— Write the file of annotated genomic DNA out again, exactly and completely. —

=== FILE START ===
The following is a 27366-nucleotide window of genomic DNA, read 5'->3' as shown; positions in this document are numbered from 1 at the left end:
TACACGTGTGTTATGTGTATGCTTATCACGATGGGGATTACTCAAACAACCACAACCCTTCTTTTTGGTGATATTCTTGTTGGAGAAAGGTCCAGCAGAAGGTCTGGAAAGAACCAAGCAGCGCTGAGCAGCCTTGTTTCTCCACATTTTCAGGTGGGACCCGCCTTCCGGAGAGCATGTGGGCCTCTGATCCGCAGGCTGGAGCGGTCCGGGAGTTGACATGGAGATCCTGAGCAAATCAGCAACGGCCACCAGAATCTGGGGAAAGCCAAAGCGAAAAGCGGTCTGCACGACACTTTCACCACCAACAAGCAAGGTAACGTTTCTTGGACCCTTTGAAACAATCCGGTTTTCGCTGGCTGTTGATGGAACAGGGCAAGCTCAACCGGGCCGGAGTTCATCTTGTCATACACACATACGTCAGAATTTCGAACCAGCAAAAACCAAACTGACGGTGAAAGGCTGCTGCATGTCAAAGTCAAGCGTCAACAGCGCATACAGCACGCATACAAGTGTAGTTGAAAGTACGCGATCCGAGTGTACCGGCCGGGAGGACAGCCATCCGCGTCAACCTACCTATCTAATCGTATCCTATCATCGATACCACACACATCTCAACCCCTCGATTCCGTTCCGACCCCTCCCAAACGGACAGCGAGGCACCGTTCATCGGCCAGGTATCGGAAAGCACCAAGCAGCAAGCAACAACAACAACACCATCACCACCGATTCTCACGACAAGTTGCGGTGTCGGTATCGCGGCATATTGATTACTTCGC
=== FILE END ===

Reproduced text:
The following is a 27366-nucleotide window of genomic DNA, read 5'->3' as shown; positions in this document are numbered from 1 at the left end:
TACACGTGTGTTATGTGTATGCTTATCACGATGGGGATTACTCAAACAACCACAACCCTTCTTTTTGGTGATATTCTTGTTGGAGAAAGGTCCAGCAGAAGGTCTGGAAAGAACCAAGCAGCGCTGAGCAGCCTTGTTTCTCCACATTTTCAGGTGGGACCCGCCTTCCGGAGAGCATGTGGGCCTCTGATCCGCAGGCTGGAGCGGTCCGGGAGTTGACATGGAGATCCTGAGCAAATCAGCAACGGCCACCAGAATCTGGGGAAAGCCAAAGCGAAAAGCGGTCTGCACGACACTTTCACCACCAACAAGCAAGGTAACGTTTCTTGGACCCTTTGAAACAATCCGGTTTTCGCTGGCTGTTGATGGAACAGGGCAAGCTCAACCGGGCCGGAGTTCATCTTGTCATACACACATACGTCAGAATTTCGAACCAGCAAAAACCAAACTGACGGTGAAAGGCTGCTGCATGTCAAAGTCAAGCGTCAACAGCGCATACAGCACGCATACAAGTGTAGTTGAAAGTACGCGATCCGAGTGTACCGGCCGGGAGGACAGCCATCCGCGTCAACCTACCTATCTAATCGTATCCTATCATCGATACCACACACATCTCAACCCCTCGATTCCGTTCCGACCCCTCCCAAACGGACAGCGAGGCACCGTTCATCGGCCAGGTATCGGAAAGCACCAAGCAGCAAGCAACAACAACAACACCATCACCACCGATTCTCACGACAAGTTGCGGTGTCGGTATCGCGGCATATTGATTACTTCGC